His master stood over Aldric and looked straight down. Caranne could almost feel his brother’s fear.
“I do not care about your books, Master Viallan. And I only allowed you your precious cotton covers and cabinets for the books; because I believed you would be able to find me what I wanted in them. Now, if you have something for me, speak now or you will burn along with the work of your ancestors.”
“It ended with Maxxad too.” Aldric choked out between half sobs, pushing himself up to a seating position.
“What?” Dah-Kun growled, but Caranne sensed that this was more of an exclamation than a question.
“This column is from the time of the fall of the Doggers,” Aldric pointed to the column he’d tried to climb. “Their culture faded, their way of life, crafts, arts, professions, all faded. One by one, their cities fell into disrepair and chaos and somehow, it seems, the people lost the will to live. Many of these books account for mass suicides and madness,” Aldric had pushed himself to his feet, regaining part of his exuberance as he narrated.
Caranne saw the bandit lord’s face cringe in horror for a moment but the grim look returned before he could make anything of it.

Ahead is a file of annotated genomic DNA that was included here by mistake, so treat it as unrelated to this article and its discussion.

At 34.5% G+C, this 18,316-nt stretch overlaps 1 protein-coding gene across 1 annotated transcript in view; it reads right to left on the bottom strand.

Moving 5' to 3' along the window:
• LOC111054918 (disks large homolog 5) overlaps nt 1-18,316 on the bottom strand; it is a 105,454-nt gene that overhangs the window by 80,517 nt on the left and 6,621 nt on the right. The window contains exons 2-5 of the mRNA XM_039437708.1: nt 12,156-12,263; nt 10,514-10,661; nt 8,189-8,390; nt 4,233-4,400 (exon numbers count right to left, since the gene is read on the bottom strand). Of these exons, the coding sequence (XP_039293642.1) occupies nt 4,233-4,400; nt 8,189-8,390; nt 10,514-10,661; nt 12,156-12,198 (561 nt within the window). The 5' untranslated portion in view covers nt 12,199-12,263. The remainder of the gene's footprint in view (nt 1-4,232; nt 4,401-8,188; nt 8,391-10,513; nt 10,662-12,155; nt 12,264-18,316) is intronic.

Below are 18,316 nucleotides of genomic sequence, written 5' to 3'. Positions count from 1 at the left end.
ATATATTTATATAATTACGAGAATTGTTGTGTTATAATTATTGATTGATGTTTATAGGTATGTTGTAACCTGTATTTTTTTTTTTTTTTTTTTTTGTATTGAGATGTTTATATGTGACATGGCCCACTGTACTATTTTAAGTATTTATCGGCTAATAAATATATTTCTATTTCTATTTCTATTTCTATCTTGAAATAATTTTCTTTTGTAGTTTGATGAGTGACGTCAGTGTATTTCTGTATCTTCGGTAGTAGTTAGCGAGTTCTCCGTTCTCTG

“And it seems to have coincided with the loss of deities as well. Their worshippers dwindled, fought amongst each other in a spate of wars, till one by one their own mention vanished from the pages. Maxxad was their last bastion, as it was their first.”
Caranne shook his head. “But what does any of that have to do with magic?”
It wasn’t his brother who answered. “It ends where it begins. The north this time.”
“What do you mean?” Caranne asked.
Dah-Kun didn’t acknowledge. “Do you have the scroll from the messenger?”
“The one from the Throddens? Yes, of course.” Caranne pulled out the scroll of paper, half of it stained crimson.
“Is that blood…?”
Caranne ignored his brother and handed over the scroll to Dah-Kun.
“But what does this scroll have to do with….. Maray!” Caranne exclaimed, as realization hit him.
The tears had stopped but the salty trails remained on Elena’s cheeks. She sat around the hearth on the upper floor, watching a line of ants meticulously make their way to the kitchen provisions and back.
Her father had doubled up the guards around Dirma’s house, but she knew a few extra guards wouldn’t be able to hold off the entire town.
“Elena, my love,” her father burst in, slamming open the kitchen door. “Are you all right? The men told me you were in the shop…”
“Father, I’m fine. A little shaken up but fine.” She stood up and embraced her father. “But you should have seen the people. They had this crazed manic look in their eyes.” She shuddered at the memory.
“Don’t worry, Elena. I won’t leave this town again. Not till all this has calmed down.” Lord Tarbon tousled her hair. The mayor stood a good head taller than her and his shallow gaunt face held only the vestiges of his time as a captain in the Throdden army. His built however, had remained the same and the small town life had meant a lot of manual labour which Elena knew he enjoyed more than settling the squabbles in town.
Elena wrung her hands together. “Hogarth was leading them. I think he’s the one inciting everyone. You should have him cuffed and paraded around on a donkey.”